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Surveillance of mother-to-child transmission of HIV risk or rate in Sub-Saharan Africa


Monitoring and evaluation of Prevention of Mother-To-Child Transmission of HIV interventions in programmatic settings is part of the strategy towards elimination of new paediatric HIV infections. MTCT risk/rate is one of the recommended outcomes and its validity depends on the data collected (testing, weaning, death, loss to follow-up) as well as the statistical methods used. A systematic review conducted in 2013 highlighted that these data are not always collected, particularly weaning, and that the most appropriate analytical tools are not usually used. To improve estimation of MTCT risk/rate, PMTCT programmes should collect quality data on feeding choice and age at weaning.

A review conducted by Cock et al. in 2000 concluded that when there is no intervention and no breastfeeding, Mother-To-Child Transmission (MTCT) rates of HIV range between 15-30%. With 6 months of breastfeeding, MTCT rate increases to 25-35% and within 18 months of breastfeeding, up to 30-45% (Cock et al., 2000). Effective interventions to prevent MTCT such as triple antiretroviral prophylaxis or therapy for pregnant women living with HIV, commonly known as PMTCT options B and B+, aim to reduce the transmission rates at a point where MTCT can no longer be considered a major public health issue (WHO 2010). In breastfeeding populations, perinatal transmission rate of HIV can be decreased to less than 2% at 6 weeks and cumulative transmission rate, also known as peri- and postnatal transmission, to less than 5% at 18 - 24 months of age, a time when most infants are weaned (UNAIDS 2011). In 2011, post-breastfeeding transmission rate varied across regions of sub-Saharan Africa (SSA):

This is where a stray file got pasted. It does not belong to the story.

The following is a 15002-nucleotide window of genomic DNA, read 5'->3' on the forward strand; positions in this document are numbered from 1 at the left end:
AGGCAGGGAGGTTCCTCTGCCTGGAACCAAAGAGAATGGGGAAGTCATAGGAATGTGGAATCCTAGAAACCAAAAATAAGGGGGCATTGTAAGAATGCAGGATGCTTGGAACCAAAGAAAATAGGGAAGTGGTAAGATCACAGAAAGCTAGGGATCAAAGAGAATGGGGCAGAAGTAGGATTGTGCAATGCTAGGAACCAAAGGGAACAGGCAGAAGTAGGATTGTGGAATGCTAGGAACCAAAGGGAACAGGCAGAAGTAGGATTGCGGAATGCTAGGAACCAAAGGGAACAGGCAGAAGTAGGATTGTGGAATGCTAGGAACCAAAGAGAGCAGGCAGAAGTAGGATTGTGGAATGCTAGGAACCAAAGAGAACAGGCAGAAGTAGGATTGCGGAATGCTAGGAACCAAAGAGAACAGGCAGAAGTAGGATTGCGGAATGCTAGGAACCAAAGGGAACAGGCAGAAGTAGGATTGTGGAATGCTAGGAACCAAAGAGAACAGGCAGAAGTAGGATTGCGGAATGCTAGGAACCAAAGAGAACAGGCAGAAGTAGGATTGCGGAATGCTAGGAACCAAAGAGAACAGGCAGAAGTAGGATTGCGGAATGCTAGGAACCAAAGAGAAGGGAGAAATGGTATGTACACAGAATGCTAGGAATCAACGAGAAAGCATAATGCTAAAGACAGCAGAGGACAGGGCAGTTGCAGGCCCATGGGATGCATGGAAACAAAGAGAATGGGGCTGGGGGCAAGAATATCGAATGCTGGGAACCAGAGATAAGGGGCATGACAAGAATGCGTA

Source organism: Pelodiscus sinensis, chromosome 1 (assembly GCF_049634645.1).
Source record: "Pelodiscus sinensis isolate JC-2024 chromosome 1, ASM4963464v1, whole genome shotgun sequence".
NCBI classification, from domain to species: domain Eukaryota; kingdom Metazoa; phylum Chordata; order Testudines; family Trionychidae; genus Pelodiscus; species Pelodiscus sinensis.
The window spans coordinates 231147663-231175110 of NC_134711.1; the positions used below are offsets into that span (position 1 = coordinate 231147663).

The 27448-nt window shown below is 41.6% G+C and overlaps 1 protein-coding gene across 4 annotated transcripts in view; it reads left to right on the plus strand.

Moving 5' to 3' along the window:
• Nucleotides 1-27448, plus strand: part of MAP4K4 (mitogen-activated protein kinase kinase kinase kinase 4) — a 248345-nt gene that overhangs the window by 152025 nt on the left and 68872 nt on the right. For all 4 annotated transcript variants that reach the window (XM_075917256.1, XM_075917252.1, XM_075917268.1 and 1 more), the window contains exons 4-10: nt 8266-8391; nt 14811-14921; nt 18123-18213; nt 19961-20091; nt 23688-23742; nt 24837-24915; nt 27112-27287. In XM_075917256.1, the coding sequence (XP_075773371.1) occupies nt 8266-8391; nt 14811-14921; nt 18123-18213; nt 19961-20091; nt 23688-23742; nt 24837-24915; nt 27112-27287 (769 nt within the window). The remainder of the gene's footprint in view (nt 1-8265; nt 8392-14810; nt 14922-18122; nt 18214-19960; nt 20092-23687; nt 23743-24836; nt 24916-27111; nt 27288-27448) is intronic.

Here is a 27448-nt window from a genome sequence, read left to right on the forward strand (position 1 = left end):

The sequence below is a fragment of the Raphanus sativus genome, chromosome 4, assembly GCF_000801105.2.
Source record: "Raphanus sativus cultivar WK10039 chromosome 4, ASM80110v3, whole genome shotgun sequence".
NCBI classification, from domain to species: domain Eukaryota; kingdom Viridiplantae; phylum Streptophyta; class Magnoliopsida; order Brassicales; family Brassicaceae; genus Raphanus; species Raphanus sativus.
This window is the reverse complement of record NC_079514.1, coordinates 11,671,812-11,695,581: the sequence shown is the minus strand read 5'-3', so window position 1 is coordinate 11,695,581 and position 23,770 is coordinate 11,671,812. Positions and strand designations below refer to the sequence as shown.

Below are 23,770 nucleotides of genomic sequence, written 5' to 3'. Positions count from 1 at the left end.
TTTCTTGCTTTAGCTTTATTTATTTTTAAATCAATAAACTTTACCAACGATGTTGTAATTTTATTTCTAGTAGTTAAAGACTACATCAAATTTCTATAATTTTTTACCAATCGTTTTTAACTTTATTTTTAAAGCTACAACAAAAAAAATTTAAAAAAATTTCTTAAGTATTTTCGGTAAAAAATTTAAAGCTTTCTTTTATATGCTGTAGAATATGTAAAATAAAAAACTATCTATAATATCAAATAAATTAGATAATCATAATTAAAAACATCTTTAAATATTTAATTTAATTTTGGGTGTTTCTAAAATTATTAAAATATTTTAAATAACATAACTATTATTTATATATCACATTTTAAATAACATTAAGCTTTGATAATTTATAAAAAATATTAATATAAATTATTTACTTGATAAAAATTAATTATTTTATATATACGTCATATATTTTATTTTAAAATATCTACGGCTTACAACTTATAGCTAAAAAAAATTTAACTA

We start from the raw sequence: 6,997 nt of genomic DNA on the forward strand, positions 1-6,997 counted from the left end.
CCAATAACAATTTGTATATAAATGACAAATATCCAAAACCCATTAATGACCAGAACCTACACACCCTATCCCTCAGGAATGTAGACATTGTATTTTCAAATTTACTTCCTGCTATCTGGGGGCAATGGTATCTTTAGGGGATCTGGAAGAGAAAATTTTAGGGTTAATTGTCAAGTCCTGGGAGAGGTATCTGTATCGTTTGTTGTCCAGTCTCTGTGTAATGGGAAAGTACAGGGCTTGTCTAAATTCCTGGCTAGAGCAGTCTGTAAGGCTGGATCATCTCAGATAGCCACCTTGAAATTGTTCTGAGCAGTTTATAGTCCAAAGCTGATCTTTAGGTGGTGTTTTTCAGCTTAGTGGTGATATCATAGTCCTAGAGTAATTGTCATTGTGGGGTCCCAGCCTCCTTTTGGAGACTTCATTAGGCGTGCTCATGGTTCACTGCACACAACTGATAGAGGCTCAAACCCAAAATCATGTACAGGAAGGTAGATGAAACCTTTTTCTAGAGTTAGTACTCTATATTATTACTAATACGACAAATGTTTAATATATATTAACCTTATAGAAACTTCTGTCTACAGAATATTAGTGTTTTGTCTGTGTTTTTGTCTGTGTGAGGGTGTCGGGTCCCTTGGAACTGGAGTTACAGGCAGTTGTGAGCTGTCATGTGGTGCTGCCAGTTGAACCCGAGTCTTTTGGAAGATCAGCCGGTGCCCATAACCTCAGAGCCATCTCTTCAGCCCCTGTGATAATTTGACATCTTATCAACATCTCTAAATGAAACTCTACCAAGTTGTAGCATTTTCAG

• 17% in southern Africa,
  • ~21% in eastern Africa and,
  • ~30% in western and central Africa (UNAIDS 2012).

This indicates that a very small proportion of women had any effective prophylaxis at all, given that the MTCT rates without any intervention is very close to those found in women thought to be enrolled in PMTCT programmes.

Standardised approach to monitor PMCTC impact
Monitoring the impact of PMTCT interventions in programmatic settings is part of the strategy towards elimination of MTCT. Impact is determined by:

  • the coverage of the targeted population by the health interventions (process indicators),
  • adherence to the interventions by the targeted population (intermediary indicators) and
  • effectiveness (real life settings as opposed to research settings; not to be confused with effectiveness of an intervention compared to another intervention or placebo) of those interventions in the targeted population which take in consideration health systems' challenges (outcome indicators) (WHO & UNICEF 2012; WHO 2012).

The ability to monitor MTCT rates heavily depends on the data collected on a daily basis and the analytical tools used to measure the transmission rate at different time points. There are four types of data that are needed and/or used to estimate the transmission rate in a given population or a cohort of infants exposed to HIV (Dabis et al., 1993; Alioum et al., 2001; Alioum et al., 2003):

  • Test results of diagnosis of HIV infection in infants at different time points: Once infected, an infant is no longer considered at risk and should thus exit the population at risk. During the analysis, the infected infants can be censored at the time of seroconversion.
  • Weaning: since breastfeeding is an important risk of MTCT, the proportion of breastfed infants at each testing time should be reported. Weaning is a competing risk of HIV infection, in other words, no HIV-transmission can occur once a negative child has been weaned. In infants, seroconversion can happen 2 months after infection; this means that a definitive HIV diagnosis should be done on a blood sample taken 2 months after breastfeeding cessation. During the analysis, weaned infants can be censored, i.e. removed from the population at risk at the time of weaning.
  • Death: the risk of infection ends with death in infants with previous negative results. Death by HIV and weaning status should be reported, and during analysis infants can be censored at time of death or between last negative test and death. Early death prior to first testing could be related to HIV infection;
  • Loss to follow-up: infants whose diagnosis cannot be confirmed at end of follow-up. During the analysis, infants with unknown status can all be considered as negative, positive or not likely to give any new information and thus censored at the time of loss to follow-up.